Over the last decade or so, people have become accustomed to the idea of plant-based diets. Even those who don’t wish to follow a vegetarian pattern of eating are looking to incorporate more plants, especially whole relatively unprocessed plants, into their diets. Researchers have demonstrated that individuals who eat more vegetables are generally healthier than those who load up on processed foods. But does it matter which plants you choose? Specifically, should you be eating stressed plants? And if so, how do you find them?
Stressed Plants as a Tool to Slow Aging:
Q. You interviewed a doctor on your radio show who recommended eating stressed plants. What does that mean? Where would I find them? And what is the point?
A. Dr. David A. Sinclair, author of Lifespan: Why We Age—and Why We Don’t Have To, is an expert on the factors that contribute to good health in later years. He has studied the effects of plant compounds such as resveratrol and sirtuins on aging in mice (for example, Free Radical Biology & Medicine, Sep. 2019).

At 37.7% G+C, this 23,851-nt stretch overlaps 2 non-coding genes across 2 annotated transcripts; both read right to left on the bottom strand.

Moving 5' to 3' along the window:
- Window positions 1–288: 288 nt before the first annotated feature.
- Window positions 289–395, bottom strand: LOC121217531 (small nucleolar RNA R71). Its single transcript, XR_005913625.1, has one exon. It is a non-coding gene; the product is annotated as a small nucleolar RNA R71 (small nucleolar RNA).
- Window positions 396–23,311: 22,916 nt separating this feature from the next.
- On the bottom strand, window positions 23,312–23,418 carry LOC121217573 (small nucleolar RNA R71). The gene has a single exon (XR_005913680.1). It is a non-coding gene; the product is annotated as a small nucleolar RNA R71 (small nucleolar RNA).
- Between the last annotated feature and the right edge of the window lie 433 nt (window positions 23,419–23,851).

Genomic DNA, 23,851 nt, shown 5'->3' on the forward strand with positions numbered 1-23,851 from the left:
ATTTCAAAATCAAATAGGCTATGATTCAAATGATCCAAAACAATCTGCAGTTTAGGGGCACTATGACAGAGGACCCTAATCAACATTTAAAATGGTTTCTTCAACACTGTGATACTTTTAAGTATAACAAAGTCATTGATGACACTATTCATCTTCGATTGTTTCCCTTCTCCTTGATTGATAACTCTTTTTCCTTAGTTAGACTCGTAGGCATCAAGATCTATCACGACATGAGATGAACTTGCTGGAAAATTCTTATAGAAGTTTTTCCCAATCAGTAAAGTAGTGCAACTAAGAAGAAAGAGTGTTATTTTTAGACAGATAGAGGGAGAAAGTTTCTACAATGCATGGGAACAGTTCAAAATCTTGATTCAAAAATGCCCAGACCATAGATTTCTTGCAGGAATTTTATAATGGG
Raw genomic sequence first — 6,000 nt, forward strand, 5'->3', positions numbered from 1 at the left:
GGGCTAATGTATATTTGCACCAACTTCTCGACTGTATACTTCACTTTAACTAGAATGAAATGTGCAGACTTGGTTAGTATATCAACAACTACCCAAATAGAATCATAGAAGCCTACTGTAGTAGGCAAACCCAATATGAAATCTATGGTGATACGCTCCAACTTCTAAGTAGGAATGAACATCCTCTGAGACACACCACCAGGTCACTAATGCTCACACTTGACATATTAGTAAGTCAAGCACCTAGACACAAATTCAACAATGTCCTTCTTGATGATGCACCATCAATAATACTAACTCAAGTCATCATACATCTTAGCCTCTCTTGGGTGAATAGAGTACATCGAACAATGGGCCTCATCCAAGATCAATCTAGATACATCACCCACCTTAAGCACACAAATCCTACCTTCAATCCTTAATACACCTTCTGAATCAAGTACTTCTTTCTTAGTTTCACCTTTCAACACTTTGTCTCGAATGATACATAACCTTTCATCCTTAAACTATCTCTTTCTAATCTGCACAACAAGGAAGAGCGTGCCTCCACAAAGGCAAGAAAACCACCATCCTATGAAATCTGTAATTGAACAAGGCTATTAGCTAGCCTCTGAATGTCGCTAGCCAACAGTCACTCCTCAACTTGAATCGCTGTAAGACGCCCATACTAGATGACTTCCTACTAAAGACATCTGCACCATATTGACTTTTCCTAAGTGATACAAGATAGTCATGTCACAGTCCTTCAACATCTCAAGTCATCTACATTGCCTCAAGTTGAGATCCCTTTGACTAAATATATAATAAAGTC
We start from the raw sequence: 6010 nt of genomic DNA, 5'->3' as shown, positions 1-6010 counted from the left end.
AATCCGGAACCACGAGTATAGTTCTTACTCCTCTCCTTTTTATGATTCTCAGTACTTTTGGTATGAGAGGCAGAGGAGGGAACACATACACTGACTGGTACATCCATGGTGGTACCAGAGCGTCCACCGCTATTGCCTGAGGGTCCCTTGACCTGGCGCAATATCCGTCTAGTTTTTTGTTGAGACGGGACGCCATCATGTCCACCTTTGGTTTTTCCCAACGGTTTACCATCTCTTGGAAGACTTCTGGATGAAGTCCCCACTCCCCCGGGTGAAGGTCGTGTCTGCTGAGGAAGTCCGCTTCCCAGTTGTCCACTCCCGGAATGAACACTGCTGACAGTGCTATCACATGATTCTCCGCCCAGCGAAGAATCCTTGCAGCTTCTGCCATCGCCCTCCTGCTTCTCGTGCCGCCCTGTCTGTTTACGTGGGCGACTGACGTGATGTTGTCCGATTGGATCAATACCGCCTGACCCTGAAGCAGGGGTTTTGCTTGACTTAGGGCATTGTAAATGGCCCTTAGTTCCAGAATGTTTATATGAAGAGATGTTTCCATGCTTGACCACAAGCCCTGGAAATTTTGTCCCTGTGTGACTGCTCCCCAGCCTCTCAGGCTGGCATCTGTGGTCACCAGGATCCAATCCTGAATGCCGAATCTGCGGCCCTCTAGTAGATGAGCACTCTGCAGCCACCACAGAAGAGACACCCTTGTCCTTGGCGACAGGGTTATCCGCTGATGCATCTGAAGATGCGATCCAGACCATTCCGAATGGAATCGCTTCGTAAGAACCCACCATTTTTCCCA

Plants make a range of such defensive compounds when insects start eating them or they don’t have enough water. So the stressed plants you seek would be grown in your own backyard or at the farmers’ market. Organically grown fruits and vegetables have to work harder to defend themselves than plants grown with fertilizers and pesticides. Consequently, they could be a good choice at the supermarket.
Dr. Sinclair offered a number of other suggestions beyond eating stressed plants for aging well. For more information, you might want to listen to Show 1198: How You Can Age Better.